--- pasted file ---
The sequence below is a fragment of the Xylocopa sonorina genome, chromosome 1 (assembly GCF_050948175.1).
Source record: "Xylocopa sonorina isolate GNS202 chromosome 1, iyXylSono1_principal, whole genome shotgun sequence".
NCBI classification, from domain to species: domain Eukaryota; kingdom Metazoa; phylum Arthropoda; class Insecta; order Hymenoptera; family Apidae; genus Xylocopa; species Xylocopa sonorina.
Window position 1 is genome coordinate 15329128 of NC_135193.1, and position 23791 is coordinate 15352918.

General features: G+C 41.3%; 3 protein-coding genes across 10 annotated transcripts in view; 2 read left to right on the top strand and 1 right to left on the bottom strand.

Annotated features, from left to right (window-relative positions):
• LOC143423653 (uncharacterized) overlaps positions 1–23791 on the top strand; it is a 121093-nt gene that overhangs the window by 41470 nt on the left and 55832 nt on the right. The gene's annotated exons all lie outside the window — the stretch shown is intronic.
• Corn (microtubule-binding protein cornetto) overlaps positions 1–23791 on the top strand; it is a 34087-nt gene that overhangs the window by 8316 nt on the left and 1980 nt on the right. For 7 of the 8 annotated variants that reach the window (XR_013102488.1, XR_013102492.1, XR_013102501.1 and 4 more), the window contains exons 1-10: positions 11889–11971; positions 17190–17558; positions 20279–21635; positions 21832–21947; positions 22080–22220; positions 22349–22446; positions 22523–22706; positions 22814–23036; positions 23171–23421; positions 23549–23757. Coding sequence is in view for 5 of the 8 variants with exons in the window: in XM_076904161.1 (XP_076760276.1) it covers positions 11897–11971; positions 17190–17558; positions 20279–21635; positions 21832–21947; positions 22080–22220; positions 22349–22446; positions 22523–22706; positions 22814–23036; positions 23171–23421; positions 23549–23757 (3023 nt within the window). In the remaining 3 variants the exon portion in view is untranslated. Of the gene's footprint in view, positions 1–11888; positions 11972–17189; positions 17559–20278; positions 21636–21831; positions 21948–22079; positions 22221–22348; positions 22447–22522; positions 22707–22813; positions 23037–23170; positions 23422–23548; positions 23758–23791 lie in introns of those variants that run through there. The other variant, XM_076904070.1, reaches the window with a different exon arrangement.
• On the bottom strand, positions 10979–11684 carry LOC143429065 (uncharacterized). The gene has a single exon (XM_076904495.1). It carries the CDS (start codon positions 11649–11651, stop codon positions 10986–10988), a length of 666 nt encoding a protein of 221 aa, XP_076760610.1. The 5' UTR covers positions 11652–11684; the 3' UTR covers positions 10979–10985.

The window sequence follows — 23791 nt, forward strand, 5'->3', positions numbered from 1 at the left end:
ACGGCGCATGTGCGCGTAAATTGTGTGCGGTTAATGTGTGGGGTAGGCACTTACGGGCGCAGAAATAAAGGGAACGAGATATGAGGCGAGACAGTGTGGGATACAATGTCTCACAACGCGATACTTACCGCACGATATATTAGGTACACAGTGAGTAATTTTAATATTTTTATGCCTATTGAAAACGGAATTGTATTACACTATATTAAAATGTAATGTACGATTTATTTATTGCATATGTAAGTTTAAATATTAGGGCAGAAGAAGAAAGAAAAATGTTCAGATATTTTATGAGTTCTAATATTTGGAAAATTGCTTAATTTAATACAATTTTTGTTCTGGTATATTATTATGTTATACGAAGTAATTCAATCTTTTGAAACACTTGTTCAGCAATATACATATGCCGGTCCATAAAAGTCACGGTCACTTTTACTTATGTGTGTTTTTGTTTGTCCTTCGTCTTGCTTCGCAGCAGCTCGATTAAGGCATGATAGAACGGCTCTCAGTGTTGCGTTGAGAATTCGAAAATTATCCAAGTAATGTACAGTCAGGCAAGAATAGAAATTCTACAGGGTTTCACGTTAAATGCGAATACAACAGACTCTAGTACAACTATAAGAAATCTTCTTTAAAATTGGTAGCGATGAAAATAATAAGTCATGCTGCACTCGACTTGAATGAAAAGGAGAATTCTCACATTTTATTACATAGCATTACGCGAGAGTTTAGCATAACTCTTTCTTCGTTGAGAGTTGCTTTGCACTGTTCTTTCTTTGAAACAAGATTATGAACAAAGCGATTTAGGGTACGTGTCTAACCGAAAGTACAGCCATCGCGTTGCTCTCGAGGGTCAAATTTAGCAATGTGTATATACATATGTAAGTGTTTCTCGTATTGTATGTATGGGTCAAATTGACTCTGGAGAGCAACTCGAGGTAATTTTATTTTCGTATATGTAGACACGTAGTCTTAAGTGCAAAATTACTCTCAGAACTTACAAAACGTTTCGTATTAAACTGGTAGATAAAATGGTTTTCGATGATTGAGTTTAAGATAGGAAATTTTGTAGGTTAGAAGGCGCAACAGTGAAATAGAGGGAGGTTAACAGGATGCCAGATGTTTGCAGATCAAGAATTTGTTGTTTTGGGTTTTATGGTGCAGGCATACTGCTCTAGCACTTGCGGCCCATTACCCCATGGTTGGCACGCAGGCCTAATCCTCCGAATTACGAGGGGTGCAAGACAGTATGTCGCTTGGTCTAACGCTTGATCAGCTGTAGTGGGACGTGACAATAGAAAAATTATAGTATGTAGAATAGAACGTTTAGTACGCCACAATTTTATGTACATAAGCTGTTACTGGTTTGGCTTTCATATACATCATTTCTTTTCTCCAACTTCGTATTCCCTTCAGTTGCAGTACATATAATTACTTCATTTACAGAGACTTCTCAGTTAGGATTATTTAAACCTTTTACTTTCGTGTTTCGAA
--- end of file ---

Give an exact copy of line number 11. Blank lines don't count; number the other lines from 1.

ACGGCGCATGTGCGCGTAAATTGTGTGCGGTTAATGTGTGGGGTAGGCACTTACGGGCGCAGAAATAAAGGGAACGAGATATGAGGCGAGACAGTGTGGGATACAATGTCTCACAACGCGATACTTACCGCACGATATATTAGGTACACAGTGAGTAATTTTAATATTTTTATGCCTATTGAAAACGGAATTGTATTACACTATATTAAAATGTAATGTACGATTTATTTATTGCATATGTAAGTTTAAATATTAGGGCAGAAGAAGAAAGAAAAATGTTCAGATATTTTATGAGTTCTAATATTTGGAAAATTGCTTAATTTAATACAATTTTTGTTCTGGTATATTATTATGTTATACGAAGTAATTCAATCTTTTGAAACACTTGTTCAGCAATATACATATGCCGGTCCATAAAAGTCACGGTCACTTTTACTTATGTGTGTTTTTGTTTGTCCTTCGTCTTGCTTCGCAGCAGCTCGATTAAGGCATGATAGAACGGCTCTCAGTGTTGCGTTGAGAATTCGAAAATTATCCAAGTAATGTACAGTCAGGCAAGAATAGAAATTCTACAGGGTTTCACGTTAAATGCGAATACAACAGACTCTAGTACAACTATAAGAAATCTTCTTTAAAATTGGTAGCGATGAAAATAATAAGTCATGCTGCACTCGACTTGAATGAAAAGGAGAATTCTCACATTTTATTACATAGCATTACGCGAGAGTTTAGCATAACTCTTTCTTCGTTGAGAGTTGCTTTGCACTGTTCTTTCTTTGAAACAAGATTATGAACAAAGCGATTTAGGGTACGTGTCTAACCGAAAGTACAGCCATCGCGTTGCTCTCGAGGGTCAAATTTAGCAATGTGTATATACATATGTAAGTGTTTCTCGTATTGTATGTATGGGTCAAATTGACTCTGGAGAGCAACTCGAGGTAATTTTATTTTCGTATATGTAGACACGTAGTCTTAAGTGCAAAATTACTCTCAGAACTTACAAAACGTTTCGTATTAAACTGGTAGATAAAATGGTTTTCGATGATTGAGTTTAAGATAGGAAATTTTGTAGGTTAGAAGGCGCAACAGTGAAATAGAGGGAGGTTAACAGGATGCCAGATGTTTGCAGATCAAGAATTTGTTGTTTTGGGTTTTATGGTGCAGGCATACTGCTCTAGCACTTGCGGCCCATTACCCCATGGTTGGCACGCAGGCCTAATCCTCCGAATTACGAGGGGTGCAAGACAGTATGTCGCTTGGTCTAACGCTTGATCAGCTGTAGTGGGACGTGACAATAGAAAAATTATAGTATGTAGAATAGAACGTTTAGTACGCCACAATTTTATGTACATAAGCTGTTACTGGTTTGGCTTTCATATACATCATTTCTTTTCTCCAACTTCGTATTCCCTTCAGTTGCAGTACATATAATTACTTCATTTACAGAGACTTCTCAGTTAGGATTATTTAAACCTTTTACTTTCGTGTTTCGAA